Appendix B. Description on how matrix elements were modified to allow for variation among years in the eleven different types of disturbance matrices.
Temporal variable REM matrices were made by use of life-table response experiment analyses with fixed design (LTRE; Caswell 2001). Analyses were made separately for REM1 and the REF population for the 19931994 period, and for REM2 and the REF population for the 19941995 period, respectively. LTRE analyses identified the transitions aij that contributed most strongly (defined as ≥ 2 %) to observed differences in population growth rates between treatment (REM; t) and control (REF; c) as given by:
is the difference in the transition probability aij, between a treatment matrix (REM) and a control matrix (REF), and
is the sensitivity of transition aij in the mean matrix (the matrix ‘halfway’ between At and Ac).
The following transitions (matrix elements aij) gave the highest contributions, all with a proportional contribution 2%, to the variation in in the LTRE analyses [the LTRE analysis accounted for 95.6% (REM1 vs. REF 19931994) and 97.2% (REM2 vs. REF 19941995) of the differences in , respectively]:
Temporal variability was added to each of these transitions in two steps. In the first step, eleven candidate values of aij, aijt*, one for each year t except t = T, the year the experiment in question was performed, were created by adding to aij’ (the probability for the transition from stage j to stage i in a REF matrix a given year) the difference between aijT in the REM matrix and aijT in the REF matrix for year T (addition of deviations provided more realistic transition probabilities than multiplication; K. Rydgren, unpublished results). For all other transitions, aijt* was set equal to aij’. In few exceptional cases single candidate aijt* values calculated this way were unrealistically high, as reflected in a sum Z of aijt* values for survival into S2-S8 that exceeded 1.000. Accordingly, all column vectors in all matrices in which Z exceeded 1.000 were subjected to a second step in which the aijt* were curtailed by multiplication with 1/Z. The matrices so constructed mainly kept the structure of the REF matrices for the different years (indicating that realistic temporal variation had been added), while at the same time provided variation in the transition probabilities that contributed the most to variation in due to disturbance by removal of 50% of the shoots (correlations between REF and REM1 matrices: Kendall’s = 0.870; between REF and REM2 matrices; = 0.788; n = 12, P < 0.001).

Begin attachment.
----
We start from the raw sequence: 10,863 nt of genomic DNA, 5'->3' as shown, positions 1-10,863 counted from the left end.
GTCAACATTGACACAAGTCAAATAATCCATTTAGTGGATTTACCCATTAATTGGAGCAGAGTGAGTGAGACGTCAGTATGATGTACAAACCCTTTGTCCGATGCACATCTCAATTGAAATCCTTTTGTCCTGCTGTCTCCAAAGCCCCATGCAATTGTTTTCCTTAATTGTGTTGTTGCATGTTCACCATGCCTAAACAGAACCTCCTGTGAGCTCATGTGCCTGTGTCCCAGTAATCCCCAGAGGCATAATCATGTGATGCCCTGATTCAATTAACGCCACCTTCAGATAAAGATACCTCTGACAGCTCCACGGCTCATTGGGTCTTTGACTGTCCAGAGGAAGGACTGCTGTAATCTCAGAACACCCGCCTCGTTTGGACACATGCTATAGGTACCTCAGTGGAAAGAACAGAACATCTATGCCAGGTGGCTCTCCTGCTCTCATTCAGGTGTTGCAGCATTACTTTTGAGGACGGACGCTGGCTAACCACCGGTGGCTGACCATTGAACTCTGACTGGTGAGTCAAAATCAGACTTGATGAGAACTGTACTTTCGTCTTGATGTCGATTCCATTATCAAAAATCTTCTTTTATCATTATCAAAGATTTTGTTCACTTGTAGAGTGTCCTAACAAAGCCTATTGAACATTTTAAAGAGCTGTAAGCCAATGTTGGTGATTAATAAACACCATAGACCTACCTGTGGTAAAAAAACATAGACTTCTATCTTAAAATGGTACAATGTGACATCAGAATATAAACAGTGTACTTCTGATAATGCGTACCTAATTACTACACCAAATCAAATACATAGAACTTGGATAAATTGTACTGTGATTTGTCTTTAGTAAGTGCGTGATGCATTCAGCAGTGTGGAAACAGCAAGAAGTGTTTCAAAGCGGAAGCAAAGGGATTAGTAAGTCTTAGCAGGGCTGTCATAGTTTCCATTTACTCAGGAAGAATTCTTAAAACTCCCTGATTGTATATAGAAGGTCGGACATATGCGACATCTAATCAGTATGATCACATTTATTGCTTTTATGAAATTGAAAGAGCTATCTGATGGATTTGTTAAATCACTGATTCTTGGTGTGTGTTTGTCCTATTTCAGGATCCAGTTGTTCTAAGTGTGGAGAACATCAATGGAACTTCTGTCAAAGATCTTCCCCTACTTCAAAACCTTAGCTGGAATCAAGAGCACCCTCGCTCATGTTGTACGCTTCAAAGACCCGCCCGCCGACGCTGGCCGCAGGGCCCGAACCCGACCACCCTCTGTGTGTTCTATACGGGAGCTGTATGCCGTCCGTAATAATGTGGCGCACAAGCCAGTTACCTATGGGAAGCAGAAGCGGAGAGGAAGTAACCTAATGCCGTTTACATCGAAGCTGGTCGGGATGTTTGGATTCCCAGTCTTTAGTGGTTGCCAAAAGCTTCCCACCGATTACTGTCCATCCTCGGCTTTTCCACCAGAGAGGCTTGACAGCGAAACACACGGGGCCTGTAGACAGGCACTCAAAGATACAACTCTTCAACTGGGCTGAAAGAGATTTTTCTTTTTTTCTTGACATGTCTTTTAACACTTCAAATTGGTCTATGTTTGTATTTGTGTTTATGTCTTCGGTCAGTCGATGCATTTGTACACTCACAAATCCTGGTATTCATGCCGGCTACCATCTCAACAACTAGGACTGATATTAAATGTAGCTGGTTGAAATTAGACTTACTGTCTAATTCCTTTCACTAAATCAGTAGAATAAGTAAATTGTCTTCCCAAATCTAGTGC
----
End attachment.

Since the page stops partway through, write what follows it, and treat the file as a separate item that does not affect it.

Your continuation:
A LTRE approach to creation of temporal variation in CLP matrices was not applicable because the Clipped treatment constrained the life cycle of H. splendens and produced reducible matrices (Fig. 1; also see Rydgren et al. 2001). Instead we created two series of matrices from the REF matrices by (1) setting equal to zero all elements that were zero in CLP1 or CLP2, respectively, and (2) tentatively adding to the remaining elements the difference between these transition probabilities in CLP1 and in the 19931994 REF matrices, and in CLP2 and the 19941995 REF matrices, respectively. In the few cases in which the modified aij values were unrealistic, i.e., when the sum Z of survival transition probabilities in a given matrix column were > 1.000, all tentatively modified aij values in a column were curtailed by multiplication with 1/Z.
Temporal variation in the seven other types of matrices, i.e., H2, H3, H4, CLP1/REM1, H2/REM1, H3/REM1, H3/REM2 follows from CLP1, CLP2, REM1, REM2, or REF matrices, since the matrix elements comes from these matrices as detailed in Appendix A.
Caswell, H. 2001. Matrix population models: construction, analysis, and interpretation. Second edition. Sinuauer, Sunderland, Massachusetts, USA.
Rydgren, K., H. de Kroon, R. H. Økland, and J. van Groenendael. 2001. Effects of fine-scale disturbances on the demography and population dynamics of the clonal moss Hylocomium splendens. Journal of Ecology 89:395405.